Following the expiration of the five-year Value-Added Tax (VAT) exemption on Stock Exchange transactions, it has been revealed that investors may lose as much as N2.5 billion yearly as additional costs on transactions.
Recall that VAT exemption on stock exchange transactions expired on July 24, thus investors and dealing members of the capital market are now required to pay VAT for transactions carried out on the NSE.
The reports also showed that market charges have increased total costs of transactions-on both sides (buying and selling) from 3.7% as at July 24 to 3.9% by July 25.
A former Minister of Finance, Dr. Ngozi Okonjo-Iweala, had in 2014 exempted VAT deductions from commissions earned on the traded value of shares, commissions payable to the SEC and commissions payable to the Central Securities Clearing System (CSCS).
Further details had revealed that the re-imposition of 5% VAT, commission payable to stockbrokers increased from 1.35% per transaction to 1.41%. Commission payable to the NSE also increased from 0.3% to 0.31% while the commission payable to CSCS rose from 0.36% to 0.378%. Besides, investors will pay stamp duty of 0.075% on each transaction.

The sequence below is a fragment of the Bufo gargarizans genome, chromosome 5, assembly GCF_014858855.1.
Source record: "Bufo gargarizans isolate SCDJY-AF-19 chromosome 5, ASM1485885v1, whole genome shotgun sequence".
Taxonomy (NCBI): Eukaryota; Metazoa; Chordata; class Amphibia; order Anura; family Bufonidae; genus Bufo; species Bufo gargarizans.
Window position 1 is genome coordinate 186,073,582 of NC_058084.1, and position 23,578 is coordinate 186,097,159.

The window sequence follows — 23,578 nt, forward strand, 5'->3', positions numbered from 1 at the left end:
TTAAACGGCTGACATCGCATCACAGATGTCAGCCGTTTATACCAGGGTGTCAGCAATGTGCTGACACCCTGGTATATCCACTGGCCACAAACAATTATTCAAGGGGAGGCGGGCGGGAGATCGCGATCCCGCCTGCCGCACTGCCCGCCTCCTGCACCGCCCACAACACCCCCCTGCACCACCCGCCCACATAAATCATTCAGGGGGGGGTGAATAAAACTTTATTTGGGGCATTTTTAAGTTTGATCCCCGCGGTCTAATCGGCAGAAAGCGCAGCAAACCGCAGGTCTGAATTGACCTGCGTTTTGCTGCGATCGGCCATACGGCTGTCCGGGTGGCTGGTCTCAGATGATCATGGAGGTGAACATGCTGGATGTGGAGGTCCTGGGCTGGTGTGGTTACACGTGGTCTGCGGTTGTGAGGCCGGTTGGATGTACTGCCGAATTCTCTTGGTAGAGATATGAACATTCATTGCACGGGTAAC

A further breakdown in the report showed that the total costs per transaction on the buy-side increased from 1.72% as at July 24 to 1.79% by July 25, while total costs on the sell-side rose from 2.02%t to 2.12%.
Specifically, investors paid an average of N2.49 billion yearly or N207 million monthly, based on transactions in the past two years.
This means an estimated additional cost to be paid by investors may be in the region of N2.5 billion.
Meanwhile, stakeholders in the capital market have decried the inconsistency in government’s fiscal policies and its understanding of the fragile capital market.
According to the Chief Executive Officer of Sofunix Investment and Communications, Mr. Sola Oni, the re-imposition of the VAT was a bad omen for the stock market and it may further stifle investors’ confidence in the capital market.
“It will obviously increase transaction costs and make our market more uncompetitive. High transaction cost is at variance with global best practices. The policy is an overkill at a period when investors’ confidence in the market is still fragile,” Oni added.
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